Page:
An Essential for Hams
For my ham radio friends and myself, Radio Shack was as essential to our lives as the local grocery store, pharmacy, and hardware store. Didn’t matter how small the part was that you needed; they’d have it and at a fair price. I still have several RS universal DC power supplies with a raft of adapter plugs under my test bench, along with small fans, AA battery holders (one is still in the original bag), CATV connectors and tools, fuses (which I don’t have any real need for now), alignment tools, and some unopened packs of resistors and capacitors for a vintage-1952 RCA portable radio I never got around to restoring.
But it’s impossible to make money selling small parts these days. Over time, RS dropped the Realistic brand and started carrying other name brands, like the aforementioned RCA electronics line (now just a licensed brand itself) and mobile phones through AT&T, Sprint, and Verizon. They also added a line of flatscreen TVs while keeping the parts bins, batteries (very popular), and Family Radio Service (FRS) walkie-talkies. I once asked the local store manager what their best-selling product was, and he replied, “replacement iPad and iPhone chargers.”
The End Came Hard
When the end came, it came down hard. Hemorrhaging cash for several years, the company declared bankruptcy in February 2015, and was delisted from the NY Stock Exchange. A second bankruptcy was declared two years later by new owner General Wireless, who had hoped to turn surviving RS stores into Sprint mobile phone retail outlets.
Now, REV has acquired a bunch of authorized dealers and HobbyTown USA affiliate stores, as well as an online commerce site at RadioShack.com. (If you go there now, you’ll find plenty of products listed for sale, and under each and every one, you’ll also see “Sold Out Online.”) Strangely, RS is also selling Personal Protective Equipment (PPE), like non-contact forehead thermometers, face shields, hand sanitizer, and three-layer disposable face masks, all labeled “Coming Soon – Request Notification!”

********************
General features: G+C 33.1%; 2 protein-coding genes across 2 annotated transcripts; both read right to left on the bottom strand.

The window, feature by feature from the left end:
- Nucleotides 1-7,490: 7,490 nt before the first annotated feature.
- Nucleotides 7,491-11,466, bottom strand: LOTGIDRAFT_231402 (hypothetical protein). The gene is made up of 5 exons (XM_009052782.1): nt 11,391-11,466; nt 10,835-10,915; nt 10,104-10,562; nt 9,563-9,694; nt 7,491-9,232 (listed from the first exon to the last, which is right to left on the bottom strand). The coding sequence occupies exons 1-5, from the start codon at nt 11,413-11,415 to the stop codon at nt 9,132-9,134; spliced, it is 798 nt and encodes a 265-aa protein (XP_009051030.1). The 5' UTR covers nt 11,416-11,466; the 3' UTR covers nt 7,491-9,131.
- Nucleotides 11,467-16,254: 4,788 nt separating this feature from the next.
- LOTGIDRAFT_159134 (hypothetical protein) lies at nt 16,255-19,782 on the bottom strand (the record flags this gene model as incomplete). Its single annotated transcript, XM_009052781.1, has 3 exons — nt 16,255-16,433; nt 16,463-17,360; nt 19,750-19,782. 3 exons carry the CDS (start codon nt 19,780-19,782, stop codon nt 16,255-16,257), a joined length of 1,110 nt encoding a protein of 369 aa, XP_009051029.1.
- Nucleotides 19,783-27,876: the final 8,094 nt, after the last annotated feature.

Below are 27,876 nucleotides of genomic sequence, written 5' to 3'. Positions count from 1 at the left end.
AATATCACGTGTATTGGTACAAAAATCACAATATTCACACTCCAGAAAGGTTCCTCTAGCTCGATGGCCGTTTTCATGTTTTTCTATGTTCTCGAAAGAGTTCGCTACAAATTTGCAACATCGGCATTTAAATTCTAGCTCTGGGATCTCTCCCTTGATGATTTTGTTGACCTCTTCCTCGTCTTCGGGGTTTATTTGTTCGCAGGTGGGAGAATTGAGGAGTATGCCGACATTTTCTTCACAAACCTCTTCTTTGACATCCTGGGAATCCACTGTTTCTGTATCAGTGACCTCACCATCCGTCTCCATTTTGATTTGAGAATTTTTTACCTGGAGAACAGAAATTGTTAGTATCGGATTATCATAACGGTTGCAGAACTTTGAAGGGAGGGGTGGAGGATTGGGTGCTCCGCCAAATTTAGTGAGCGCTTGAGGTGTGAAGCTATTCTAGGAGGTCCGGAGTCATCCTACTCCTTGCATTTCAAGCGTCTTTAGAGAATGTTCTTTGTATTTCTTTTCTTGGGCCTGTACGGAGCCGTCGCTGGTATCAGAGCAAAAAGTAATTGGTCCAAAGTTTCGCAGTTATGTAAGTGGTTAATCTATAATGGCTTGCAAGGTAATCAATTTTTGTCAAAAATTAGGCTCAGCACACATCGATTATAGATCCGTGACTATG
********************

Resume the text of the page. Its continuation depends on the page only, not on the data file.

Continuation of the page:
Apparently, REV feels there is still strong brand equity with Radio Shack, and that it can survive nicely as an online commerce site for people who want to buy electronic gadgets (and iPhone/iPad chargers) and upgrade their homes during the pandemic, especially home offices. There is something to their brand equity argument – during the ten-year period when Sony was losing its shirt selling televisions, it resisted exiting the business and licensing its name as JVC, Hitachi, and Toshiba have. Today, Sony-made and branded televisions still capture decent market share.
A revived RS wouldn’t have much competition from Best Buy, Frye’s, or other electronics specialty stores. Amazon is probably the biggest threat, but it’s possible that RS could remain nichey-enough to coexist with all those smiling boxes. REV claims to have turned around several of their acquired brands and properties quite successfully. Can they revive The Shack for a fifth time, or will it go QRT again?
(Editor’s Note: RadioShack was known as Tandy in the UK from 1973. The name also survives online selling components. I was never a fan of the firm’s products and there were local suppliers such as Maplin that competed at the retail level.)